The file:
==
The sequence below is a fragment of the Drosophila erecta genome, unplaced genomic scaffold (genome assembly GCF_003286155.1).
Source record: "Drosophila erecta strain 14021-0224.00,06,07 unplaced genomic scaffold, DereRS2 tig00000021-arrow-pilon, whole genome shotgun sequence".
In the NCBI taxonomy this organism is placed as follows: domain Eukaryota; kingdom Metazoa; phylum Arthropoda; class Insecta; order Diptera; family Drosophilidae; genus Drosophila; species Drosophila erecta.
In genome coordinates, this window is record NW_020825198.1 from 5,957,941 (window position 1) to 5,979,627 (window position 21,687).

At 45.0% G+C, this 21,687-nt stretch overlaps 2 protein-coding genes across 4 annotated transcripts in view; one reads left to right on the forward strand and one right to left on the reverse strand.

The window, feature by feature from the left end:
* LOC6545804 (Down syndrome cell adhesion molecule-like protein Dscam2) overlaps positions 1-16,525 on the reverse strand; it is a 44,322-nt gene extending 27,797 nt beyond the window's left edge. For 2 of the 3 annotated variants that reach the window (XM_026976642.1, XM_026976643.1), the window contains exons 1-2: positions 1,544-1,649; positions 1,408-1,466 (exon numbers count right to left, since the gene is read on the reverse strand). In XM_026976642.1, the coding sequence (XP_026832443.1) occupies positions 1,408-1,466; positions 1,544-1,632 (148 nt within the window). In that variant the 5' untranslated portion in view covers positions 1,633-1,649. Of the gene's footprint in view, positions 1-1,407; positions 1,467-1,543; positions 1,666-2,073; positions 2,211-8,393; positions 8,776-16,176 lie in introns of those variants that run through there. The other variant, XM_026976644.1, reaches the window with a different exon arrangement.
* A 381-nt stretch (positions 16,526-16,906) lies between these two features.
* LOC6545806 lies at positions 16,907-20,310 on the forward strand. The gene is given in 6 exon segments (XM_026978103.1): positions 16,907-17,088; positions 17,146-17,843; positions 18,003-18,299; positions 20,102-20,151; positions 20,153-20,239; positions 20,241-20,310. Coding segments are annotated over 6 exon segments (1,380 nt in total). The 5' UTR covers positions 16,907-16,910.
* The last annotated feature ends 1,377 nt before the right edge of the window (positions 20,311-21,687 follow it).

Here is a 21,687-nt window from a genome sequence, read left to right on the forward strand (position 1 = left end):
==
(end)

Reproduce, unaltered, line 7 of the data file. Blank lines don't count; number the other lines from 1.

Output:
* LOC6545804 (Down syndrome cell adhesion molecule-like protein Dscam2) overlaps positions 1-16,525 on the reverse strand; it is a 44,322-nt gene extending 27,797 nt beyond the window's left edge. For 2 of the 3 annotated variants that reach the window (XM_026976642.1, XM_026976643.1), the window contains exons 1-2: positions 1,544-1,649; positions 1,408-1,466 (exon numbers count right to left, since the gene is read on the reverse strand). In XM_026976642.1, the coding sequence (XP_026832443.1) occupies positions 1,408-1,466; positions 1,544-1,632 (148 nt within the window). In that variant the 5' untranslated portion in view covers positions 1,633-1,649. Of the gene's footprint in view, positions 1-1,407; positions 1,467-1,543; positions 1,666-2,073; positions 2,211-8,393; positions 8,776-16,176 lie in introns of those variants that run through there. The other variant, XM_026976644.1, reaches the window with a different exon arrangement.